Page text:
Sean Ogle: Okay, that’s a very fair question. It’s one of those things I don’t think, no matter how much success you have, you’re going to have your really good days and you’re going to have your really bad days. You know I have the days where I’m like oh my God, what if I never make another sale again? What if all my sites go down? What if, you know how am I going to pay the bills? It’s like even five years in I still have those you know wake up at 4:30 in the morning panic moments. It’s just kind of one of those wealth of things you learn that comes with the territory. First off, you just give yourself permission to understand this is going to happen for the rest of your life. As long as you’re an entrepreneur you’re going to have days like this and usually on those days I kind of say, alright, I recognize this is what’s going on. I’m freaking out a little bit and I try and just step away from the business you know. It’s kind of counter-intuitive. You feel like on those days you should be working even harder but usually those are the times that I’ll go for a hike or I’ll go golf or I’ll go see a movie or whatever it is and then I’ll come back. I’m more refreshed, I’ve got a better frame of reference to be able to, to keep going forward. It’s part of, it kind of comes with the territory and I think the more balanced your life is and the more you’re able to you know exercise and eat well and all of that sort of stuff, that helps kind of curtail those moments quite a bit.

Success Harbor: Can you talk about maybe the greatest high you had at owning your own business?

Sean Ogle: I think, there’s been quite a few but the one that really sticks out was July 26th of 2011. So that was the day that I first launched Location Rebel and I had been working on it for you know a few months. I had the idea for a year and a half. I had no idea if it was going to work. Back then my goal was to sell twenty beta spots at $300 a piece in a week or so. So I launched it at 8 am on July 26 and within forty-eight minutes I had sold out all twenty spots and so I made about somewhere between six and seven thousand dollars that day and that was the first time I was like, alright there’s something to this. You know I can do this and so I look back on that as my one first really big high, my first really big win.

Success Harbor: Okay. Now you know I’m sure you know a lot of people that own their own businesses and I always, I’m concerned about wasting time as an entrepreneur. What do you think is the biggest time waster for people that own their own business?

Sean Ogle: Oh, just surfing the Internet. When you spend, I’ll often spend ten hours a day at my computer. You know, really I think most people only have a capacity to have three or four hours of very focused, solid creative work and so there’s been more days than I could ever count where I’ll get three or four hours of really solid work and then spend six or seven hours just cruising Facebook or YouTube or you know whatever it is and I think that that’s just, especially for all my entrepreneurs, I think that is the biggest time suck that’s out there and I don’t think there’s anyone that doesn’t fall victim to it at some point or another.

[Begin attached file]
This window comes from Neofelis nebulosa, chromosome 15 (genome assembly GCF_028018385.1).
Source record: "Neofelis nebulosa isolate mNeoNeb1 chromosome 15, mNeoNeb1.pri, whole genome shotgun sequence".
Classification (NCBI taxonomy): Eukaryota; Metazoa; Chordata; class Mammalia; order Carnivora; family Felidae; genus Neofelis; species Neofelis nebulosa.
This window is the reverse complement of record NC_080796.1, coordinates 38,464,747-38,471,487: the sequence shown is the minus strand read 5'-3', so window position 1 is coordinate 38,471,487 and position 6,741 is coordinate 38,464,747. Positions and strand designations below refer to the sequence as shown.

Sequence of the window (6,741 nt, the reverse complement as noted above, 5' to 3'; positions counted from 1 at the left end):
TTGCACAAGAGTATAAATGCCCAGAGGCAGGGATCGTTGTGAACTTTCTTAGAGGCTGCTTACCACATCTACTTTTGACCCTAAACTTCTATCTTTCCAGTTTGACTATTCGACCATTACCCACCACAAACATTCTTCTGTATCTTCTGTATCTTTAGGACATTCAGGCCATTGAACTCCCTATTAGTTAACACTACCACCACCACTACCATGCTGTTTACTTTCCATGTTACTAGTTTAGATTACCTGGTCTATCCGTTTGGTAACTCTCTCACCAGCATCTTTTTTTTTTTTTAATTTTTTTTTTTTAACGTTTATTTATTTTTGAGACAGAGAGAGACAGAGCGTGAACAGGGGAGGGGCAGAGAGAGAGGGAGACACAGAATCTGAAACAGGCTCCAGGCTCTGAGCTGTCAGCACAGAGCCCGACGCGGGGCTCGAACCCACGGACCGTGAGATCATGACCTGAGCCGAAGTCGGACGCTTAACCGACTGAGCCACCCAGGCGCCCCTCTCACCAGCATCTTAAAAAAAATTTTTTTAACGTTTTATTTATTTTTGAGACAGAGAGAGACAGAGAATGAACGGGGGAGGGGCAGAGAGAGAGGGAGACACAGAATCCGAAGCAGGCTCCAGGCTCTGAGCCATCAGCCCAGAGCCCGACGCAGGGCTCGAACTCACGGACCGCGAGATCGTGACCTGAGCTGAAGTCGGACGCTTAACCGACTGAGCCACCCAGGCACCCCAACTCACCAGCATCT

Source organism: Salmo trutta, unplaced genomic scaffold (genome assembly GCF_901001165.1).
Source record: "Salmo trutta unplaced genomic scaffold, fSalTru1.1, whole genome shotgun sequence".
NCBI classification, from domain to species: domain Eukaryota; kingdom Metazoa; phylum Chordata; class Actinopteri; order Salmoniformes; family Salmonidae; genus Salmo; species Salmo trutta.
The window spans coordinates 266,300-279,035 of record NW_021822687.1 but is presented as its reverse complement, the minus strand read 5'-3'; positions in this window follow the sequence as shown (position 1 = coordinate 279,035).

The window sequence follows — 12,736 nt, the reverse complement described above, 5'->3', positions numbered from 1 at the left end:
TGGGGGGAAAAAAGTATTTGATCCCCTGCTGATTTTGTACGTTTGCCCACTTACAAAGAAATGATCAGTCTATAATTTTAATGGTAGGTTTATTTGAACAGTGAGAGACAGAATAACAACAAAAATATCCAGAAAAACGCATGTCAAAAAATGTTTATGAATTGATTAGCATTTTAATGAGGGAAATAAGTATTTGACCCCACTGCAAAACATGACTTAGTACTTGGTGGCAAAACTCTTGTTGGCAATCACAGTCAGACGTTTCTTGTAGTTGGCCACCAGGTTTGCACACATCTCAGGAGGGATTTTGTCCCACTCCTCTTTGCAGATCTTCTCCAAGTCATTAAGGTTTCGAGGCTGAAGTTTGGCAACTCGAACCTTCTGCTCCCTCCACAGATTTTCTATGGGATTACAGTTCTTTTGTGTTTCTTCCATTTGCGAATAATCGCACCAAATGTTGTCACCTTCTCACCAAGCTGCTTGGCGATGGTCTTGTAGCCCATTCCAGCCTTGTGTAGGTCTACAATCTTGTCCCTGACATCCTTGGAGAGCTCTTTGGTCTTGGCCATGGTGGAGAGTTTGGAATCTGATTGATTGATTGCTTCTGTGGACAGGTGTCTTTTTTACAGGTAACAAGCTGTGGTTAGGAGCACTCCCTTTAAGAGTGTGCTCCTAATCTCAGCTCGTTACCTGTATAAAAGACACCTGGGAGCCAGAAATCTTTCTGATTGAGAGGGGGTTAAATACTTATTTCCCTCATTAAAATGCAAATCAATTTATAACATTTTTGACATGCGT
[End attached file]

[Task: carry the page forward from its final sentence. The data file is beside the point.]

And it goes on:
Success Harbor: So if somebody, you know you talk about having a, you know, networking, building a community around your business, if somebody starts out now in 2014, what would you recommend to some body that starts now from scratch. You know they have a Word Press site, they started writing, you know they have product, how should they start out?

Sean Ogle: So I generally advocate a three step process and most people, they’ll jump straight to step number three and that’s why they might not be successful. Step number one is spend the time to learn the skills. So start a Word Press blog and then use that as a way to learn all the skills you need. So SCO, copyright, how to use Word Press, social media for business. All of those are really, really important skills to have when you’re working online. Step number two. Take one of those skills once you’ve kind of built up a proficiency at it and freelance it. Freelancing does two things, It helps you build your income. It’s much easier to build an income freelancing than it is to do affiliate sides or affiliate products or you know membership sites or whatever it is so build up your income which then in turn gives you the confidence to know that you can make money. So if you can get your income to a point freelancing where you’re making three to five thousand dollars a month then all of a sudden you’ve got all these options. You can say oh well I’m going to leave my job and go you know do this on the side and then work full time on a more exciting business. Maybe it’s an e-commerce store or whatever it is or you could say I’m going to take my three to five thousand dollars a month and I’m going to go hit the road. I’m going to go travel indefinitely you know doing this freelance work that allows me to work from anywhere. And so, step number one learn the skills. Step number two, pick something and freelance it and then step number three is start transitioning to applying it to your own projects. So for me that’s you know Location Rebel. I’ve got a golf blog that I started. I’ve got a photography site that I’ve started. You know other information products. The reason all of those are successful is because I had that SCO income to help me build my confidence. I knew I was going to be able to support myself. I didn’t have to get a day job so I was able to invest a lot more of my time into you know these things that are a little bit more exciting and things that I’m more interested in and have maybe more of an income potential.